6. He did. They sound spectacular. Wind wasn't really a issue for us. We had one off day because of it and were limited to the gulf on two or three other days. Clouds and just the lack of fish or active fish was the problem. I guess it was the low pressure that did that to the fishing.? But like I said, when we found fish and they were active it happened.
  7. We did some shore fishing too and explored around the national park. The only fish we saw were wise enough to stay in the sanctuary zones. All and all the national park side at least did not seem to be a classic flats fishing destination. The flats there are really deep and you can't really wade in most places. Fishing from the rocks and beach is doable though, but you need fish to make it happen. A SUP, kayak or belly boat would be cool to use there as you could get a bit more if the fish aren't tight to the shore.
  8. Some of the Mac Tunas(long lost brothers of the albies) had sea lice on them yes.
  9. Even though our Captain Ben said "this has surely been the lousiest 2weeks of fishing I've seen in years", the glimpses we got of the potential the place has to offer really merits it's reputation. Have to go back at some point and see if we just had bad luck or what on this trip.
  10. Howdy folks, Here's a few shots from our recent Australian trip. Exmouth only gave us glimpses of it's potential, but all and all it was a fun trip. We got skunked on most of our days, but when it happened it happened. Very bizarre trip for me as I've never seen fish that act so passive and on the days the bite was on, I've never seen or experienced so many lost fish to sharks and reefs. Especially the reefs just demolished our spirits. The variety of fish that can be caught around the cape is just mind blowing. We caught many different trevallies, cods(groupers), snappers, mac tuna, mackerels, had some monster size cobia on, queenfish and of course sharks... At some point when I get more money saved, I just have to go back. The two week stretch that we were there was just so bad compared to normal weeks that we will have do better next time. The low pressure that was sitting there for two weeks just did not do us any favors.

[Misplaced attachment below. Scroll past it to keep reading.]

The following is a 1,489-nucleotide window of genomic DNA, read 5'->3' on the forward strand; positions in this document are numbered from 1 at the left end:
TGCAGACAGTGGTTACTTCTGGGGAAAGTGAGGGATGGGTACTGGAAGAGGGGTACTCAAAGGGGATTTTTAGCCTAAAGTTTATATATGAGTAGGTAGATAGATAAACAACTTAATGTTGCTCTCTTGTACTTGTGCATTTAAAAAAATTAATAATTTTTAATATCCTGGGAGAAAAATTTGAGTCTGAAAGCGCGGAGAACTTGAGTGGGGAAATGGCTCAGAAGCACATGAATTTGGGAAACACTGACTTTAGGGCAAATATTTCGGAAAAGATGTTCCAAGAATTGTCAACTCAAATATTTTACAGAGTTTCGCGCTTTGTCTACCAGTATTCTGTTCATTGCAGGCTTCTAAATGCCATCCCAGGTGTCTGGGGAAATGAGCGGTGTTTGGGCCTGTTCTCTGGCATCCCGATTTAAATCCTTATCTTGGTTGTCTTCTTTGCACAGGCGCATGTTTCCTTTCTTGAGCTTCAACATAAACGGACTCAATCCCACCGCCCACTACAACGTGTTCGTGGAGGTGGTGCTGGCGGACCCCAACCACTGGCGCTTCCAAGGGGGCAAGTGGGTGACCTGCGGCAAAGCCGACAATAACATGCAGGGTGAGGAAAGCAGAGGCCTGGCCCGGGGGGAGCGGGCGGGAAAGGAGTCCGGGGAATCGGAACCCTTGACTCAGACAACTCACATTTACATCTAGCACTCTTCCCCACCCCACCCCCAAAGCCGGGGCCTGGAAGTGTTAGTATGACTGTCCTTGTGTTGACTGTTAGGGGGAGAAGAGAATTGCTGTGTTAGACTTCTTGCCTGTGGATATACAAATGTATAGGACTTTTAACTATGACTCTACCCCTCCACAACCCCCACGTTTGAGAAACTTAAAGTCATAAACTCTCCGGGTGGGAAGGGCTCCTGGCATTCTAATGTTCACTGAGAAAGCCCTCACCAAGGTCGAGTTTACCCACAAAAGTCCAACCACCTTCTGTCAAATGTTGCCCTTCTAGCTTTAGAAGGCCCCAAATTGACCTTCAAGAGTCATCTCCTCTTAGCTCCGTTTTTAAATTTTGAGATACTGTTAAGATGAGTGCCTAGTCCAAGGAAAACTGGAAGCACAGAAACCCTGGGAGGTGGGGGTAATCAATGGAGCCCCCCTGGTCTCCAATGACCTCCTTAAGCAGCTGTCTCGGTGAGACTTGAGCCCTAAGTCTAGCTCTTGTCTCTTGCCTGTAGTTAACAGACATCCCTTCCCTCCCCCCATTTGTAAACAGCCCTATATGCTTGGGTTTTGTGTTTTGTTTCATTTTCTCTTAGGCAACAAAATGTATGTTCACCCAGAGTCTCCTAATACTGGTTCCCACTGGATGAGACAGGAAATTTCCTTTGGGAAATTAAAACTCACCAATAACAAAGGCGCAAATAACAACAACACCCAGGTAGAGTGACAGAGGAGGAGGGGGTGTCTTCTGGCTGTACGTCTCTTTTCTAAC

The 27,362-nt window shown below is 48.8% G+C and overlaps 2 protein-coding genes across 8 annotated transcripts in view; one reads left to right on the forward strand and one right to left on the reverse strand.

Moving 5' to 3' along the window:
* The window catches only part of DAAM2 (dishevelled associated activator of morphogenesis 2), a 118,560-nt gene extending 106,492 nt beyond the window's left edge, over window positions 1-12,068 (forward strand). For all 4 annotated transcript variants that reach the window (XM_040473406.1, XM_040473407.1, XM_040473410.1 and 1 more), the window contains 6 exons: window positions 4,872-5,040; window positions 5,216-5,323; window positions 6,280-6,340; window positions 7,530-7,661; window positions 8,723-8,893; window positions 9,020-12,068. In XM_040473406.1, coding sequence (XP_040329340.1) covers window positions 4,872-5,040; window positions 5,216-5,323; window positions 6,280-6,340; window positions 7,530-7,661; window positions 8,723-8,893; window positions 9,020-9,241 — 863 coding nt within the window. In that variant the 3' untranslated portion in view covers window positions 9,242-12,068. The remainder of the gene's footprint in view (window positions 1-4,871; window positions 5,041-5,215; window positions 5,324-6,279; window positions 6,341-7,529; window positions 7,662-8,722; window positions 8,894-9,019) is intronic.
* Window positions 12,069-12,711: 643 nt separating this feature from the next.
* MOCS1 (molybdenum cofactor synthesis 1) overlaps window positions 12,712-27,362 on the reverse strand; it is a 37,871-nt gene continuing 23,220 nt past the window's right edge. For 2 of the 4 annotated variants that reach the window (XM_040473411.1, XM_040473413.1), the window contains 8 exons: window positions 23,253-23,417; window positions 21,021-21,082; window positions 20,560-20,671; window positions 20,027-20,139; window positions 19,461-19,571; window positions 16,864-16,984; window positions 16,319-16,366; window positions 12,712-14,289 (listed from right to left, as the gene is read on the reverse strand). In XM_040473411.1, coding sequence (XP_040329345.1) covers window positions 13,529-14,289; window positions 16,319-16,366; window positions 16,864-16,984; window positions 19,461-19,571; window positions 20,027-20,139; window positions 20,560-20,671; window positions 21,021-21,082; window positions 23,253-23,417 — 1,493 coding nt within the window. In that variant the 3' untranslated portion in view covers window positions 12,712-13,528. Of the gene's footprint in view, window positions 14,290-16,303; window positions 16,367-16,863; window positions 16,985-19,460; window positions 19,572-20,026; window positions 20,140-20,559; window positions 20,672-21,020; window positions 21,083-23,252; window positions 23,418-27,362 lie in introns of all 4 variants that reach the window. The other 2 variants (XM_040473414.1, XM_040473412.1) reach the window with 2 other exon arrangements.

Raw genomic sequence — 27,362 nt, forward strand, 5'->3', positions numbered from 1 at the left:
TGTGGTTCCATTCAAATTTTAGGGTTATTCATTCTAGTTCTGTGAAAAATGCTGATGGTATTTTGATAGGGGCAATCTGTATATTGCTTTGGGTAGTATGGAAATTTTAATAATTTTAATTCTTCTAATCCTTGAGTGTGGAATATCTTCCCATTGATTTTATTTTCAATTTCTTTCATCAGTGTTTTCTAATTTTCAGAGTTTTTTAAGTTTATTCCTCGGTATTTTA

11. I think that when it comes to fly fishing for sharks you have to be very picky on where, when and what sharks to target. Very good sport when done right. Use barbless hooks that are preferably of a circle hook type so you get a smooth hook up right on the corner of the mouth. That way you can easily get the hook out with long long pliers and you don't have to leave any hardware in. Circle type hooks work very well on fish like sharks as they almost everytime turn after the bite. Here's a pic of a very aggressive bronzie caught on my latest trip. That's about as big as I want to catch when it comes to sharks. Big sharks are just no fun. There's really zero point in targeting sharks over 100lb. The perfect size IMHO is 40-70lb fish with the occasional 80-90lb fish in the mix. Fish that size will give you a much more exiting fight, cooler takes and can be handled quickly enough to make sense.